Finally there is the issue of where to store all this gear. Female lean experts have the ability to carry around a handbag, but for males this can look odd. Stuffing your pant pockets doesn’t look professional either. I ended up using a belt pouch and settled for the Maxpedition M-2 Waistpack, as it was big enough for my stuff but not so big that it’s in the way. Plus, it had two loops for pens. This small pouch has served me well on multiple occasions on the shop floor.

In Addition: Smart phone

Nowadays most people – including me – carry a smart phone. Of course, this can replace the calculator and the stopwatch above. There are even custom apps (both free and paid) to support the observation of operators using an MTM or REFA system of predetermined motions. However, I like the haptics of a real calculator and a stopwatch over my smart phone, but if you prefer your mobile phone then go for it.

This lean tool kit has helped me many times when doing lean on the shop floor. Additionally, it also impressed my colleagues and clients. I hope this list of tools will also hep you with your work in lean manufacturing. Now go out and improve your industry.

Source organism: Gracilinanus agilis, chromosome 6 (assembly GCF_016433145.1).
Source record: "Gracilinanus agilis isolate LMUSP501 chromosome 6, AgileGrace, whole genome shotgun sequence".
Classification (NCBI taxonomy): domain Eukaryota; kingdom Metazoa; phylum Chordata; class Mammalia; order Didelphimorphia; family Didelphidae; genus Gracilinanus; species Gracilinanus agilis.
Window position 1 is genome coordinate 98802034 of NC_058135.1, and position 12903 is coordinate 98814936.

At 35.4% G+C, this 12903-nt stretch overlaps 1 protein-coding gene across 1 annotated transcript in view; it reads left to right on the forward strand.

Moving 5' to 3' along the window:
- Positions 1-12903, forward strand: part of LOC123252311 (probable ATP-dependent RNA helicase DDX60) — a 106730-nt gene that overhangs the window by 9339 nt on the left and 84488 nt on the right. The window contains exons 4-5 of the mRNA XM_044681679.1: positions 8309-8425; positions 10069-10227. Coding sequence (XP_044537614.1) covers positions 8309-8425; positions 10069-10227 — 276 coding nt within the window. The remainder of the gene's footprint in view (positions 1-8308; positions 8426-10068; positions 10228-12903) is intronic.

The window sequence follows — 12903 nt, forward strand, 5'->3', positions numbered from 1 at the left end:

Lean Tool Kit Overview

I highly recommend the Led Lenser flashlight, M3 Post-it notes, and Jetstream pen. Feel free to choose any brand that suits you with the other tools, and please let me know if you have any additions. In summary: my lean tool kit looks as follows:

Don’t forget to check out my other post on my Extended Lean Toolkit that I bring only when needed.

3 thoughts on “Seven Gadgets for the Basic Lean Toolkit

  1. Articles of great inspiration, thank you.
    I think you are missing the main safety tools such as safety glasses, hard hat, ear protection, safety shoes.
    Also I need to have with me a notebook.
    Finally missing the main tool, the container of tools!
    On my vehicle I use a plastic container, but in gemba I need a backpack rather large.

  2. Hello ingfl,

    Thanks for your input. I was wondering if I should add these safety and note taking items to the list, but i decided to be as Lean-specific as I can. But you are right, maybe i shoudl have included them. I did add some to another upcoming post on Shop floor etiquette.